Loren “Buzz” Kiskadden first noticed a water problem at his house trailer in rural Amwell Township, Washington County, while using a hose to fill a wading pool for his grandchildren in June 2011.
“A gray sludge was filing up the bottom of the pool. It was just nasty,” said Mr. Kiskadden, 55, in testimony before the state Environmental Hearing Board last week in Pittsburgh. “I shut the water off and told the kids not to get in it.”
Mr. Kiskadden testified that he continued to use the water, which periodically had a “rotten-egg smell,” to shower, wash dishes and clothes, water his garden and to drink. To get rid of the odor, and at the suggestion of a state Department of Environmental Protection inspector, he poured half a gallon of bleach down his well once or twice a month.
He testified that he stopped using the well water on his garden that summer after his tomatoes turned black and the plants died. He stopped drinking it in fall 2011, after he got sick.
Mr. Kiskadden’s testimony about his water pollution problems highlighted the third week of hearings on his appeal of a Sept. 9, 2011, DEP determination that Range Resources’ Yeager shale gas drilling operation on a ridge did not contaminate his well water in a valley a little more than half a mile away.
The legal question is whether the DEP followed its rules and procedures to identify and assess the contamination and made the appropriate and correct determination. Mr. Kiskadden wants the DEP to issue a finding of contamination and order Range to restore or replace his water supply.
Testimony in the case, the first in the state to challenge a DEP water quality determination, is to resume Wednesday.
Range and DEP inspectors and administrators who also testified last week maintain that a leaky 13.5-million-gallon wastewater impoundment did not cause Mr. Kiskadden’s water contamination. Nor was it caused by a failed drill cuttings and drilling mud processing pit or by spills in and around the drilling operation, they said.
Alan Eichler, DEP’s former oil and gas program manager during the investigation of Mr. Kiskaden’s complaint, testified the Sept. 9, 2011, determination letter was based on there being no evidence of a hydro-geologic connection between the drill site and the water well.
If there was a hydro-geological connection, high concentrations of chlorides present in the wastewater impoundment also would show up in Mr. Kiskadden’s water well, he said in response to questions by DEP attorney Michael Heilman. According to tests that the DEP and Range performed, they did not.
“If it were oil- and gas-related, we should have seen chloride levels 10 or 20 times higher,” said Mr. Eichler, who was replaced as oil and gas program manager in May and is now manager of the department’s Safe Drinking Water Program in the Southwest Region.
He attributed Kiskadden water test results showing high concentrations of calcium and sodium — which, with chlorides, are “primary chemical constituents” of shale gas drilling and fracking wastewater — to a chemical reaction called “natural softening.” It produces high alkalinity and high total dissolved solids “and is absolutely consistent with what we see in so many other water samples in Western Pennsylvania,” he said.
Mr. Eichler was asked on cross-examination why, in light of that natural softening, water samples taken from Mr. Kiskadden’s kitchen faucet in Jan. 30, 2012, registered a water-hardness reading of 206 milligrams per liter, considered “very hard.”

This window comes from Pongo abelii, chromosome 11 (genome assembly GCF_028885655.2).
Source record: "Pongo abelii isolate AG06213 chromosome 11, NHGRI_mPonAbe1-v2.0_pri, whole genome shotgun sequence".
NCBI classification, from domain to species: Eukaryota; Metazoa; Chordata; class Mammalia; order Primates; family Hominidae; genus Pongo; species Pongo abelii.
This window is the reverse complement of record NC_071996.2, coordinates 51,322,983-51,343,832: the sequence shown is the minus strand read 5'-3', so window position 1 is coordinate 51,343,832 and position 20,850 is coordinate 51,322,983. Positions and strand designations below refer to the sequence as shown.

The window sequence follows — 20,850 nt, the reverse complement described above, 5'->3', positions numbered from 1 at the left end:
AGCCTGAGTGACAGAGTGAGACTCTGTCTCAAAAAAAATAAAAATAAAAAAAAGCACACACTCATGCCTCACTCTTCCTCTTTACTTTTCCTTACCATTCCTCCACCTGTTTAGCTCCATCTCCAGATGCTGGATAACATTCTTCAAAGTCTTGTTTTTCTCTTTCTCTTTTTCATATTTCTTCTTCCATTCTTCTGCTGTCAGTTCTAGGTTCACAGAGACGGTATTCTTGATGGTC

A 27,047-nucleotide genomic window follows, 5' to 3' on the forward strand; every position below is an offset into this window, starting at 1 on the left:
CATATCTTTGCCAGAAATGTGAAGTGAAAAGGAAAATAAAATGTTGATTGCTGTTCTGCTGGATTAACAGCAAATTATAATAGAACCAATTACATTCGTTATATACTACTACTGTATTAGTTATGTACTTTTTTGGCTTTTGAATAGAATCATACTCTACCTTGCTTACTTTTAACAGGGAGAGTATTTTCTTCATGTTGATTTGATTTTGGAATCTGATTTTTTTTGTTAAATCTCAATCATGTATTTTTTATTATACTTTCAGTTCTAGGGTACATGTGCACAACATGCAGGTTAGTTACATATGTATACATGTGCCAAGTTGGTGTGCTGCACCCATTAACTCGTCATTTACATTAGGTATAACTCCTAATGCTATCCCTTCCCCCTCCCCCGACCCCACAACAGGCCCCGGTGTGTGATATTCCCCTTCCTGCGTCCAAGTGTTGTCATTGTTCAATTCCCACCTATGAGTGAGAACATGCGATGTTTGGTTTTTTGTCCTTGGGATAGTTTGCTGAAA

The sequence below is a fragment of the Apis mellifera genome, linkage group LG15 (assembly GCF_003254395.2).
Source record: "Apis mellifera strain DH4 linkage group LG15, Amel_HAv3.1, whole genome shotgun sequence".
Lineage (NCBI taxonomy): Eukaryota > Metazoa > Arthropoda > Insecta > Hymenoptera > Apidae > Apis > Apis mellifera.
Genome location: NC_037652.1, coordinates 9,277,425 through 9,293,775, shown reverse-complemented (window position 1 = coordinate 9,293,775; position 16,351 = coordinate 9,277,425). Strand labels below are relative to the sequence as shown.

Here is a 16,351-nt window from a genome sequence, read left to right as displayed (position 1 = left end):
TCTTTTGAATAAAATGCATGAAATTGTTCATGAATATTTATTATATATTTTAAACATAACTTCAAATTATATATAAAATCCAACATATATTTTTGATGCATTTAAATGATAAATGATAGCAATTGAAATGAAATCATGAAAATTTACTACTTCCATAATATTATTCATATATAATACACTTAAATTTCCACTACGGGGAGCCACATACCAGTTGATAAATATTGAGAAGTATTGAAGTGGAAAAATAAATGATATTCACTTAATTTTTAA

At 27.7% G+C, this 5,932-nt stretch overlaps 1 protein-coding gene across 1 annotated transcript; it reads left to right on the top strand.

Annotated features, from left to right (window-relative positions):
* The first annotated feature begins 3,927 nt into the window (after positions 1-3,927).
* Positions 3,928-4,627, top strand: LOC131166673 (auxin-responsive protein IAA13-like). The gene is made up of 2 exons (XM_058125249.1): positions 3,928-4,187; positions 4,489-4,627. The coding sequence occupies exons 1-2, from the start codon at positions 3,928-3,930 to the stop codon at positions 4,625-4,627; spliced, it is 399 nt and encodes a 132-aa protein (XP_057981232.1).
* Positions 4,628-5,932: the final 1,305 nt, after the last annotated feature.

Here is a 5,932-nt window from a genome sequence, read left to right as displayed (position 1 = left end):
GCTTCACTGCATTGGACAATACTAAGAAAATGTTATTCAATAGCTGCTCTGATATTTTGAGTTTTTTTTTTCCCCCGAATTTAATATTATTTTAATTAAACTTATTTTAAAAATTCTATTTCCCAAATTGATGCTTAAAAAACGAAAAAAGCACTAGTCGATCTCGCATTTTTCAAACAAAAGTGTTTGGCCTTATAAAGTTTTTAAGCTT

He said the water would have been even harder if not for the natural softening.
Also on cross-examination, he said that when he wrote the 2011 Kiskadden determination letter he was “unaware” of a series of soil contamination test results from around Range’s leaking drill cuttings pit that showed sodium levels much higher than chloride levels.
Range has maintained that natural contaminants, bacteria from livestock in nearby farm fields and septic tank contamination caused Mr. Kiskadden’s water well problems.
On cross-examination by John Gisleson, an attorney representing Range, Mr. Kiskadden detailed a less-than-pristine environment around his well, where he washed vehicles, used a burn barrel and burn pit and where he and his father operated a vehicle salvage yard beginning in the 1960s.
Several rusted and disassembled school buses, dump trucks, cars and a boat remain on the property. He denied there are any septic system problems.
Mr. Kiskadden is also a plaintiff with seven of his neighbors in three families in a civil suit filed in May 2012 in Washington County Common Pleas Court that claims they faced serious health problems due to exposure to air emissions and spills and leaks of drilling and fracking wastewater at the Yeager well site. The case has not yet gone to trial.
Mr. Kiskadden has been diagnosed with a form of leukemia and lymphoma, a blood-borne cancer, and he alleges that exposure to chemicals from Range’s Yeager drilling operation caused his condition. He also testified that he has lost his sense of taste and smell.
Range’s Yeager wastewater impoundment is one of five leaky Range reservoirs in Washington County that the DEP ordered drained and closed last month in a consent agreement that also levied a $4.15 million penalty on the Fort Worth, Texas-based company.
The Yeager drill site and impoundment is one of three shale gas development locations in Pennsylvania and seven nationwide that are part of a three-year, congressionally mandated $1.9 million study on the impacts of hydraulic fracturing on drinking water resources. The U.S. Environmental Protection Agency said Friday that the 31-member Hydraulic Fracturing Research Advisory Panel will release a draft assessment for public comment and review by the agency’s Science Advisory board in early 2015.